AL: It is easier to begin by mentioning those who already have an international profile. Torres-García has a profile. Pape had a show in the Serpentine Gallery in 2012. Cruz-Diez is showing internationally, and has gallery representation in London, too. Soto may be a good candidate because he had a wide body of work and his career was quite a long one. Some of the Argentine artists had very short careers and some of the Brazilians don’t have a huge diversity of work. I mean we could do a beautiful show of De Castro but it would be a small show. Soto had this amazing career in which he did so many things, at different scales and sizes, he would be an interesting one.
CM: In comparison with Europe or the United States, what would be very singular or genuine from that period in South America? What would distinguish Geometric Abstraction from there, in relation to the artworks produced on the other continents?
AL: It would be interesting to have a show in which we could put the South Americans and Europeans together, to have a sense of that. There are visual similarities obviously, especially, it seems to me, in Buenos Aires. We have to remember that, presumably, at that time, when people saw reproductions of Malevich or Mondrian, they were looking at black-and-white illustrations. Thus, artists aimed to be quite inventive but limited by the material available to them, they created something on quite a small scale, but also quite interesting and different. In Brazil, it is an intellectual activity, especially in São Paulo, with the Concrete Poets, they were playing with certain principles, formulas and representations almost like a game. In Venezuela, it is quite different because they were playing with light, optics, illusion and the idea of movement, and that seems quite separate to what was going on in the other cities. What we could see is a sort of common ground that they looked at, then digested and reflected on, to subsequently respond differently.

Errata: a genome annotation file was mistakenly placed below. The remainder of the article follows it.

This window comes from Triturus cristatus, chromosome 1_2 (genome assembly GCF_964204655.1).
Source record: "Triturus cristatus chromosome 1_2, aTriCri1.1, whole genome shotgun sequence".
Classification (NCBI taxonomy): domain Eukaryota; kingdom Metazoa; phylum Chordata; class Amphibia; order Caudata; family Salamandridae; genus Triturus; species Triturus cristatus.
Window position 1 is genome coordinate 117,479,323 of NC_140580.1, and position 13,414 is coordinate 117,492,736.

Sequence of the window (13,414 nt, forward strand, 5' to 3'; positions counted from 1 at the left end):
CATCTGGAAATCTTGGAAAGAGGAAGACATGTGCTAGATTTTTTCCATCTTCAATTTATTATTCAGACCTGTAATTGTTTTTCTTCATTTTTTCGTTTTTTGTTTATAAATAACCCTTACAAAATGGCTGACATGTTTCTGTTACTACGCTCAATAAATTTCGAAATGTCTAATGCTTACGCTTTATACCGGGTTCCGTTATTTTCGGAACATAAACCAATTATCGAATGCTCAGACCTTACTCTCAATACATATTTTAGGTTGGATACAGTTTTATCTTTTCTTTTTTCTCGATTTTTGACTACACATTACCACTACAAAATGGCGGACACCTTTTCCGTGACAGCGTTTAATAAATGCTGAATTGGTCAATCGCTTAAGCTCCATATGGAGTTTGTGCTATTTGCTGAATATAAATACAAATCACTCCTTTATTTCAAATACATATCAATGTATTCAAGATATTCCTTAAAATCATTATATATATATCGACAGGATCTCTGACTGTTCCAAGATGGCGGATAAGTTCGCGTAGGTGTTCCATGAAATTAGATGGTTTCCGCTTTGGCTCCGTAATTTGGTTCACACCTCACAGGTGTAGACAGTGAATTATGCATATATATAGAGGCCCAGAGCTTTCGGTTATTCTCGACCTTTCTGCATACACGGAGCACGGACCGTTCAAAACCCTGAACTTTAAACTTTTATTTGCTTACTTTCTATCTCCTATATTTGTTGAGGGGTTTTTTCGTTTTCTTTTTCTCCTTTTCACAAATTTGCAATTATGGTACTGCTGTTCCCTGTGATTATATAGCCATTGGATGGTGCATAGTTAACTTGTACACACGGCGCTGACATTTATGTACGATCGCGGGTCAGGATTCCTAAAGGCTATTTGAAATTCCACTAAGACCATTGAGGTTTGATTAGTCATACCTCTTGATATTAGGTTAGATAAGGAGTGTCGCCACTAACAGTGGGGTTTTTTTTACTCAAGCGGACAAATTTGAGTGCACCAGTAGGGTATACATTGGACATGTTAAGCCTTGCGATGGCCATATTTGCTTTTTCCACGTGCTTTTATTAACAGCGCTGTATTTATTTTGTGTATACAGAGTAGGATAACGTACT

What these South American artists have in common is that they were truly progressive and it was not easy for them to show their art. For example, in Buenos Aires, it was hard, they didn’t have any money and they didn’t sell anything. In Brazil, they had an emerging middle class that gave support, they wanted to show their national identity through art, to show sophistication. In short, we can see that these South American artists were exploring different ideas, but also all of them were of the belief that Abstract Art was the new visual language, was the modern art form and would help to change society.
1. More about this period in Brazil can be found in Studio International: From plane to space: the abstract art
of Lygia Pape; Oiticica returns to London